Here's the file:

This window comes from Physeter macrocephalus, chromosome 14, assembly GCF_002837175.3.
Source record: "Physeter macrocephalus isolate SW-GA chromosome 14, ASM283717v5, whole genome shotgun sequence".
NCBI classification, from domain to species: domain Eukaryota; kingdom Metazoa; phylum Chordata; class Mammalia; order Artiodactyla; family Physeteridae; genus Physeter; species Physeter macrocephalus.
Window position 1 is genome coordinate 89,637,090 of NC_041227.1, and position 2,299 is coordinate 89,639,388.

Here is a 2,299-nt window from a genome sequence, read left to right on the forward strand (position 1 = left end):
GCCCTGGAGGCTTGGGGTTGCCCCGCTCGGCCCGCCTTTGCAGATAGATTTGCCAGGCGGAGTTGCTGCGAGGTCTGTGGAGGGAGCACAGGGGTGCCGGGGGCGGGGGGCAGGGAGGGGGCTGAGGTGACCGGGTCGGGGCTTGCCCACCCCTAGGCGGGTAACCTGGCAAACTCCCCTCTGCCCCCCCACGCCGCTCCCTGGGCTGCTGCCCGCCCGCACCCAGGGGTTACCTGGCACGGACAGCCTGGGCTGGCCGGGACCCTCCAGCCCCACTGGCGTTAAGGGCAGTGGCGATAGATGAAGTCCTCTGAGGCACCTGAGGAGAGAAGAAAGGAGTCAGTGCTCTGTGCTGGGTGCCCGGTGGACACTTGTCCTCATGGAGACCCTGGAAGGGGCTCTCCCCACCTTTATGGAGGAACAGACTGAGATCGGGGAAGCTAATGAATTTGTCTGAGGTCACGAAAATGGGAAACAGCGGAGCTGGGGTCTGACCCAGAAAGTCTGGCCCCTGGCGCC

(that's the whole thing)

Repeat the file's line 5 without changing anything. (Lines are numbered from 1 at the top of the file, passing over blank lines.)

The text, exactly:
Here is a 2,299-nt window from a genome sequence, read left to right on the forward strand (position 1 = left end):